Economic thinktanks play an important role in shaping the UK’s domestic and international policies. Most of them are non-for-profit organisations and/or registered charities and are fiercely independent of any UK political party. It is this impartiality which gives them their good reputation – not only in Britain but also the world. Much of their work involves commissioning and coordinating reports and making sure that their results are shared with the media. Through media briefings, their websites, blogs and the organisation of educational events/programmes, they ensure that their research reaches as wide an audience as possible.
Funded in 1969, the Institute for Fiscal Studies (IFS) has earned a well-deserved international reputation for independent projects in the sector of public financial research. They concentrate on how the government’s economic and social policies have an impact on both individuals and families as well as companies and government spending. When the British Chancellor of the Exchequer announced his/her budget twice a year, the IFS analysis of the repercussions of the budget is always quoted in the press. Their interests are wide-ranging from the tax system and state benefits to the issue of corporate responsibilities and decision-making. Their ESRC Centre for the Microeconomic Analysis of Public Policy works to research how fiscal policy has an impact on diverse fields from occupational choices to saving.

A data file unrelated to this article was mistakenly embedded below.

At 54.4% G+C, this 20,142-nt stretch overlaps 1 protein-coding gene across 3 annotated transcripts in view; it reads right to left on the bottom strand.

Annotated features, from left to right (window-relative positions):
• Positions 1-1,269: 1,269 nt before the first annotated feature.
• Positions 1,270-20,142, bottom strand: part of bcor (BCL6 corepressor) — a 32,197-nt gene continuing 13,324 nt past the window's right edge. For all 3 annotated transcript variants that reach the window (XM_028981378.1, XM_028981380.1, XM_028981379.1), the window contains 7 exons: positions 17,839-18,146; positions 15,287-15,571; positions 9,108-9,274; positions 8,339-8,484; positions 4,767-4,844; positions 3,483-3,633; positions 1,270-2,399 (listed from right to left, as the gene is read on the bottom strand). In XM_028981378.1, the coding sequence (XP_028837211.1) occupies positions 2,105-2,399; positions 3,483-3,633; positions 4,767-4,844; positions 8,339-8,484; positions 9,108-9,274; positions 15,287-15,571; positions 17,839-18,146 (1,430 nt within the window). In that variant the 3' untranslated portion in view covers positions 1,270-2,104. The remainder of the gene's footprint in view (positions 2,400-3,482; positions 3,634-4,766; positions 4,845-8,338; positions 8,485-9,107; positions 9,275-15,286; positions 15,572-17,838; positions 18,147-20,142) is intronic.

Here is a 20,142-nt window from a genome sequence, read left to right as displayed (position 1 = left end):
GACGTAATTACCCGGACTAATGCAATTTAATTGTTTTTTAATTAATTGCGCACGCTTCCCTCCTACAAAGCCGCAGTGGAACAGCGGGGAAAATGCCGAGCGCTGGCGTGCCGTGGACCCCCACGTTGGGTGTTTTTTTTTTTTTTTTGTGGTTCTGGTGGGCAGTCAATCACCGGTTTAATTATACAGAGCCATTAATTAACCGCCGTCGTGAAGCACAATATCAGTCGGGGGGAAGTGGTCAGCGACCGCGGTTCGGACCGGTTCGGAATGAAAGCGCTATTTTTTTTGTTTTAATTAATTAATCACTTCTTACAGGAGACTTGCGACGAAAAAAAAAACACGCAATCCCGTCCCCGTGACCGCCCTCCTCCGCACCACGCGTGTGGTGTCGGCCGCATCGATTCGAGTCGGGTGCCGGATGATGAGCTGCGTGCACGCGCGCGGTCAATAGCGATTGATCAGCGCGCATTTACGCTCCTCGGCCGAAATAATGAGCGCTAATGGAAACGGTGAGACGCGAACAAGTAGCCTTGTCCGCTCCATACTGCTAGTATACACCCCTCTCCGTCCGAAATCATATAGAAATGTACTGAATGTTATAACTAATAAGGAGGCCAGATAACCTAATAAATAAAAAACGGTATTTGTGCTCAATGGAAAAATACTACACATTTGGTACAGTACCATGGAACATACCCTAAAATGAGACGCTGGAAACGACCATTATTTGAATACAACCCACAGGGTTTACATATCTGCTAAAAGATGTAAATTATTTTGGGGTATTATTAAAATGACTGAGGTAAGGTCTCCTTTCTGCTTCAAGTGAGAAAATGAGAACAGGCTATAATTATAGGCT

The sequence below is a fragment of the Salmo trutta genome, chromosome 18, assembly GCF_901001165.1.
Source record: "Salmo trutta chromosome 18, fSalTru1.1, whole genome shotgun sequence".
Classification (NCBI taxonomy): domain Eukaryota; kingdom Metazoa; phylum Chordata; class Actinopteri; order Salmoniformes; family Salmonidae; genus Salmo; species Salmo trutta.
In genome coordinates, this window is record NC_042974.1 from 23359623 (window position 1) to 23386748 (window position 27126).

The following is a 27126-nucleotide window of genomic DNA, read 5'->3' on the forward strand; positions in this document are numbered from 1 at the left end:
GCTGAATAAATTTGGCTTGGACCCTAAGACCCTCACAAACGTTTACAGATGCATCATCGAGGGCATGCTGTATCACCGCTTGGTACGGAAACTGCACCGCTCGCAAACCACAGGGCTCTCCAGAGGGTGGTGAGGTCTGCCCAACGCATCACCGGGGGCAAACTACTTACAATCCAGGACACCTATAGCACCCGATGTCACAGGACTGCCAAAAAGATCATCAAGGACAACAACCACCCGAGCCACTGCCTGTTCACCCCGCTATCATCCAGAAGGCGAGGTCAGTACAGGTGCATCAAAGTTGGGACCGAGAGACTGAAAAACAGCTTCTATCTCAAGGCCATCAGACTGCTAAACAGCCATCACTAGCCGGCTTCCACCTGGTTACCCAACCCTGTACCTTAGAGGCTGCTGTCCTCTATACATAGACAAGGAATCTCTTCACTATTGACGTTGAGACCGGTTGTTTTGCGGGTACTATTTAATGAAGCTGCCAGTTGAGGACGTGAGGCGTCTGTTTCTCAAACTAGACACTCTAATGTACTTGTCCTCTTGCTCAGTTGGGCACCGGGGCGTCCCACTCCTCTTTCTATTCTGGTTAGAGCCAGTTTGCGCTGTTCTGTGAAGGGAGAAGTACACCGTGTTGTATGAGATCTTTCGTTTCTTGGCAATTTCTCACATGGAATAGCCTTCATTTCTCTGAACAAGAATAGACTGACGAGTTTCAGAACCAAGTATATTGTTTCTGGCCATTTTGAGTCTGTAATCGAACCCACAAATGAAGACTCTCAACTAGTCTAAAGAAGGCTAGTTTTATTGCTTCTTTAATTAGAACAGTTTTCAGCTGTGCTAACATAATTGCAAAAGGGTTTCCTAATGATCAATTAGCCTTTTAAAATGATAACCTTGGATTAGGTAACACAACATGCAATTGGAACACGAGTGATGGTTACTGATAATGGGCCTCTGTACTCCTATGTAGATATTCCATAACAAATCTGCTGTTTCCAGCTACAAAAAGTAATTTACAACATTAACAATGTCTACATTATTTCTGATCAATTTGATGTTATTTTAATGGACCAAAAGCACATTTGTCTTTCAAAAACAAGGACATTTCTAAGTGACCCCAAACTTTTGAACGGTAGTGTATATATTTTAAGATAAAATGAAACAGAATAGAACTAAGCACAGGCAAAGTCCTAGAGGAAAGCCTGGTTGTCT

The Centre for Economic Policy Research was founded in 1983 in order to improve the quality of economic research in Europe. It is funded by both the private and public sector which enables it to retain its independence. Few economists are directly employed by the Centre. Instead, over a thousand economists, who are based in universities, research institutes, international organisations, etc., are affiliated with the organisation. It then develops projects, seeks funding, oversees and coordinates the research and finally, ensures that the findings are disseminated to those who need to know.
The objectives and thinking of the Adam Smith Institute are underpinned by their neoliberal philosophy that a free market economy is best for the poor. They believe that the lower classes of society suffer the consequences of misguided social and economic government policies, especially in the fields of welfare, healthcare and education. Their emphasis is on how the state should be concerned with offering greater choice and competition for consumers (especially in public services), streamlining the tax system, making market regulation less of a burden for businesses of all size and cutting government waste across the board. The Institute is grounded in how these objectives could be achieved in practical ways rather than being solely concerned about academia.
The Institute of Economic Affairs shares the same neoliberal philosophy as theAdam Smith Institute. However, it is more concerned with making sure the findings of key research reach all sectors of society from politicians to studentsrather than initiating research projects itself. When political decision-making has an impact on your income, there is a solution with Cashfloat online. Borrow money online with a fast and straightforward application. … Read More..